Johns Hopkins Bloomberg School of Public Health bioethicist Dr. Nancy Kass, will serve as chairperson of the National Institutes of Health (NIH) institutional review board overseeing a landmark research study that plans to enroll 1 million participants in an effort to best utilize electronic medical records and genetic data to improve healthcare.
The Precision Medicine Initiative (PMI) Cohort Program, announced by NIH director Dr. Francis Collins on February 25 at the White House, plans to enroll diverse volunteers representing the American public’s range of ages, races, affluence, geography, and health status. Participants’ medical records will be linked to biospecimen samples and genetic tests, with the hope of revealing connections among some of the complex, multifactorial origins of disease that can only be found by crunching the data of a large group.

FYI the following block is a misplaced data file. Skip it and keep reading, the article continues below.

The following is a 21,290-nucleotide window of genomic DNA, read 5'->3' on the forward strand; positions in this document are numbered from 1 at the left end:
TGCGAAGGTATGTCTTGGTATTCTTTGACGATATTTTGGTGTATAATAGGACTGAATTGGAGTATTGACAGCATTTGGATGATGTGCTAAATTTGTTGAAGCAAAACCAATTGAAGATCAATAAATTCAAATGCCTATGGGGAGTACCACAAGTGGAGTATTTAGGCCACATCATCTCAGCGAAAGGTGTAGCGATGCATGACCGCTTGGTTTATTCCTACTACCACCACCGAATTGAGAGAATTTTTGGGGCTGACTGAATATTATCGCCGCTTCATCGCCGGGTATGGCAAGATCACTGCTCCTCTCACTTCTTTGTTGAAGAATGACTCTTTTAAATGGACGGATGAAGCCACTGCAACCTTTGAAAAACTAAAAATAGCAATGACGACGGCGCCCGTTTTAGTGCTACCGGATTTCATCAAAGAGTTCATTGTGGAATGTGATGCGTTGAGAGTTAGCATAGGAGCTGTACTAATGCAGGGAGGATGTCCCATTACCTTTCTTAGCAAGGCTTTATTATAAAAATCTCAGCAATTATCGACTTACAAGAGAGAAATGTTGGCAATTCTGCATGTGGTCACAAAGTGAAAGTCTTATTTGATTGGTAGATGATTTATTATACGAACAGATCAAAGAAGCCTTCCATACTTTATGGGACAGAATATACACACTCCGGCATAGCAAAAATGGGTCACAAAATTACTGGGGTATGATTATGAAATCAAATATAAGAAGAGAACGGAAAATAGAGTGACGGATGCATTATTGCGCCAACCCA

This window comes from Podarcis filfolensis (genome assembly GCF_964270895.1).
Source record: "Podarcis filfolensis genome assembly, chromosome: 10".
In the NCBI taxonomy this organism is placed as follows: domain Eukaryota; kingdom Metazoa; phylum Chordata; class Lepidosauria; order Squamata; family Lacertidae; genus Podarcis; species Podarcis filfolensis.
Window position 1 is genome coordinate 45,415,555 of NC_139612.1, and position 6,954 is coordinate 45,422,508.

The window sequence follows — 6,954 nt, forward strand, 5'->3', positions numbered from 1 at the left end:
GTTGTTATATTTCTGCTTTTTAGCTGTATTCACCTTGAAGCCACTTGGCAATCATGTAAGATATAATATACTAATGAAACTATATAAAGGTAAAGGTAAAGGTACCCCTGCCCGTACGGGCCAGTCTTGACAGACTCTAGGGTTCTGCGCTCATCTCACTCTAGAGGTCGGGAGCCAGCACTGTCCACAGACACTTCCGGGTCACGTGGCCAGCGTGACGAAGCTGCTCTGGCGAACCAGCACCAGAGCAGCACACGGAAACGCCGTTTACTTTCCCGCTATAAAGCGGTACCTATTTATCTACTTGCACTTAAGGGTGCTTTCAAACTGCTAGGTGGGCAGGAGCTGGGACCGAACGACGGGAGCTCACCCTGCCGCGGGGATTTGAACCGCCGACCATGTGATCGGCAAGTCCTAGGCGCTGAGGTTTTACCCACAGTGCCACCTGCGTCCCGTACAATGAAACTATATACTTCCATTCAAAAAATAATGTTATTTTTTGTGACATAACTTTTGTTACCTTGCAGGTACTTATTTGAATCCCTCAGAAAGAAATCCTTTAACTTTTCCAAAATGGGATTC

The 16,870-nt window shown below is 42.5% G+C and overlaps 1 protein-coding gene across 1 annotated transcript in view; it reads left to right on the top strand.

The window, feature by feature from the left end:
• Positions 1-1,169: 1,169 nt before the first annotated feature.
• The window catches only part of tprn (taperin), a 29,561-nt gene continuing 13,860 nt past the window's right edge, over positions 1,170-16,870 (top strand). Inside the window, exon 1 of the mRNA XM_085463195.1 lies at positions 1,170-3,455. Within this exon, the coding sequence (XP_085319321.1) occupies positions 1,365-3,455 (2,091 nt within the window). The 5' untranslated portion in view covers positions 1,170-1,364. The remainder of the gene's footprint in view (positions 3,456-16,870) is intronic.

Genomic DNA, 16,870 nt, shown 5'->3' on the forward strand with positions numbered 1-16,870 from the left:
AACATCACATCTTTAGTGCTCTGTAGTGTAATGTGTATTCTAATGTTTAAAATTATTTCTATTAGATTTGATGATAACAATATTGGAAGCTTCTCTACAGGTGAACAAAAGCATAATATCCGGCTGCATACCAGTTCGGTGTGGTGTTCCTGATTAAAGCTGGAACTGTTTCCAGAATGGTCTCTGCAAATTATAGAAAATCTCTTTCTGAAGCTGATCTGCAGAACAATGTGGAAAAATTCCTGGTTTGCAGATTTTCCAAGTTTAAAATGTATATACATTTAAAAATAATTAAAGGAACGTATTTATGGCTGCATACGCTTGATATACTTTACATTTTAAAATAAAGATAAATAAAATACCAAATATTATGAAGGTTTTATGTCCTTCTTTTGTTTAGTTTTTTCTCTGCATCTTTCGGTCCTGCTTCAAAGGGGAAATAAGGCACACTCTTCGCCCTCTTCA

The million-person study group, or cohort, is the largest ever undertaken by the U.S. government, and has a proposed budget of $130 million. The program aims to enroll 79,000 participants by the end of 2016.
Dr. Kass, the Phoebe R. Berman professor of bioethics and public health, with appointments in both the Johns Hopkins Berman institute of bioethics and Johns Hopkins, says she is committed to realizing the potential power of research in the digital age, and to ensuring that ethics is integrated into the process.